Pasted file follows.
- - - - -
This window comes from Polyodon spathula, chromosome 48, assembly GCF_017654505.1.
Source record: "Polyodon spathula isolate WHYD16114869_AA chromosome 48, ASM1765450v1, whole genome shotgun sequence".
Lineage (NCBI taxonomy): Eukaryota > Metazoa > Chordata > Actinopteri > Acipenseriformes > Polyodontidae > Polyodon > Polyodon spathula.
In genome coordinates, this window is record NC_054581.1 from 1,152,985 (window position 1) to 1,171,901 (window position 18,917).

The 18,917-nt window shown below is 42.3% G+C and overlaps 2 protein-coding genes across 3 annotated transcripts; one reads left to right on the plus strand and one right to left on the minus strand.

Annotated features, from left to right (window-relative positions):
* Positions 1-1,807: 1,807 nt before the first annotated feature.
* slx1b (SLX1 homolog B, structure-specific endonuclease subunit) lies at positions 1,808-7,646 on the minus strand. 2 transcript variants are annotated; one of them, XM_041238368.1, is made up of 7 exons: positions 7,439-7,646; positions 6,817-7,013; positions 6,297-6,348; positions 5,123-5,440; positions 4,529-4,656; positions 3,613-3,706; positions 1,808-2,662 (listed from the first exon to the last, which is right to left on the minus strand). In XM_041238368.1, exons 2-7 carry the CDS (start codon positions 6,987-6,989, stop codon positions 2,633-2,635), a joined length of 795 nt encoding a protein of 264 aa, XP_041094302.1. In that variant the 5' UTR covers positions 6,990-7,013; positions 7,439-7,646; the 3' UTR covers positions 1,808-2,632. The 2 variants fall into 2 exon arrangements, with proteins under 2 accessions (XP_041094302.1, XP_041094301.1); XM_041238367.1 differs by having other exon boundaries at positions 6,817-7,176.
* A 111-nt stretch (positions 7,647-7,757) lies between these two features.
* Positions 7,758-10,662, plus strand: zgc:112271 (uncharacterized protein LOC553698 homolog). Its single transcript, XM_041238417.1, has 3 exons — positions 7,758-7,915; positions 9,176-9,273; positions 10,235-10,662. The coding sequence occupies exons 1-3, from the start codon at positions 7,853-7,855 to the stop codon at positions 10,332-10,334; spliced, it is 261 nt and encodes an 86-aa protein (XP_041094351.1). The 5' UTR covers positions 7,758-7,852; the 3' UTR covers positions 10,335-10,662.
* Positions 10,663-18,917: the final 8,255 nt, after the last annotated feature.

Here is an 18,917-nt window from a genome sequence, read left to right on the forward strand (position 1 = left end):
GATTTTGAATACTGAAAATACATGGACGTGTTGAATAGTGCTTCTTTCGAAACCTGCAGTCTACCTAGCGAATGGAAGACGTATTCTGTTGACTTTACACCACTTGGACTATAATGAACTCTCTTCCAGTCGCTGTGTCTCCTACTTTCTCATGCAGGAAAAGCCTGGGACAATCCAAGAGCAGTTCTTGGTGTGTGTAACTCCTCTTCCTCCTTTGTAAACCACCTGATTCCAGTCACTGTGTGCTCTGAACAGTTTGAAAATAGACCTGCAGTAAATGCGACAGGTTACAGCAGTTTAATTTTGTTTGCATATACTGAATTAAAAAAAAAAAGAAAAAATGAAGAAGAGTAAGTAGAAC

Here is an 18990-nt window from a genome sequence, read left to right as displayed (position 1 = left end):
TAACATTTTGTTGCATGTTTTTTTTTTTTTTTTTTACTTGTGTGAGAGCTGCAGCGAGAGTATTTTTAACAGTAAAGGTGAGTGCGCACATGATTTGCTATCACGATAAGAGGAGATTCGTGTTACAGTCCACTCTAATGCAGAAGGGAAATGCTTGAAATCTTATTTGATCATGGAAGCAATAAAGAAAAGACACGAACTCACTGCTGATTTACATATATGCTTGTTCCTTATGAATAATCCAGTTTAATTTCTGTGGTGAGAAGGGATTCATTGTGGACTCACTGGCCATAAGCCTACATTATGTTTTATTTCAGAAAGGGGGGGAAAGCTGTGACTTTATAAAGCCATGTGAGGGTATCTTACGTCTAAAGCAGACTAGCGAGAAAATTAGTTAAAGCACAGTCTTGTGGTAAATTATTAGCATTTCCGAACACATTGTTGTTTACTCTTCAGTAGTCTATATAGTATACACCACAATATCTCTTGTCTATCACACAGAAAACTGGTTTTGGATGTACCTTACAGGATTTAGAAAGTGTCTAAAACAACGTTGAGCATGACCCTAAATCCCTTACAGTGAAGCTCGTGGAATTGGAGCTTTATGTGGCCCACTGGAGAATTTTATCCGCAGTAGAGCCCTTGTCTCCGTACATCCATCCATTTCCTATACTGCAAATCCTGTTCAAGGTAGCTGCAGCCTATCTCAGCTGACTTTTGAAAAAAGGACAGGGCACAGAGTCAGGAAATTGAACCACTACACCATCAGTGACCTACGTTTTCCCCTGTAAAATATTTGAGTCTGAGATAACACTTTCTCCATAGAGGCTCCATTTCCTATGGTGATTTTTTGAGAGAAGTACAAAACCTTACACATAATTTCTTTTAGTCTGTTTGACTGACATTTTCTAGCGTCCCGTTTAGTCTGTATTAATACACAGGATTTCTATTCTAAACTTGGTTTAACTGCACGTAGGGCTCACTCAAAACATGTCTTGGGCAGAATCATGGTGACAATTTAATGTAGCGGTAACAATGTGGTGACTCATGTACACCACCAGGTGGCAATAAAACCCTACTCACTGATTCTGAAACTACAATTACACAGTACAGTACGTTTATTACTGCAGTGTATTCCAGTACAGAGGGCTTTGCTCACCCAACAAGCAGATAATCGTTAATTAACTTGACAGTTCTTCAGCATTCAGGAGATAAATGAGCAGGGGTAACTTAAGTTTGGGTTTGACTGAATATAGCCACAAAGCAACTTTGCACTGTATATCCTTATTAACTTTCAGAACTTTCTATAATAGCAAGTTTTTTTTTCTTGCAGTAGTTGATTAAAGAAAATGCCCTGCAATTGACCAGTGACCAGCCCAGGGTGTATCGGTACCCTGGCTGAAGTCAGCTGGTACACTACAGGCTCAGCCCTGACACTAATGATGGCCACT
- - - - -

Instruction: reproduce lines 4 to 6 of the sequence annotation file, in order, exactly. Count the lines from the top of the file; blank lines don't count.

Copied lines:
In genome coordinates, this window is record NC_054581.1 from 1,152,985 (window position 1) to 1,171,901 (window position 18,917).

The 18,917-nt window shown below is 42.3% G+C and overlaps 2 protein-coding genes across 3 annotated transcripts; one reads left to right on the plus strand and one right to left on the minus strand.

Annotated features, from left to right (window-relative positions):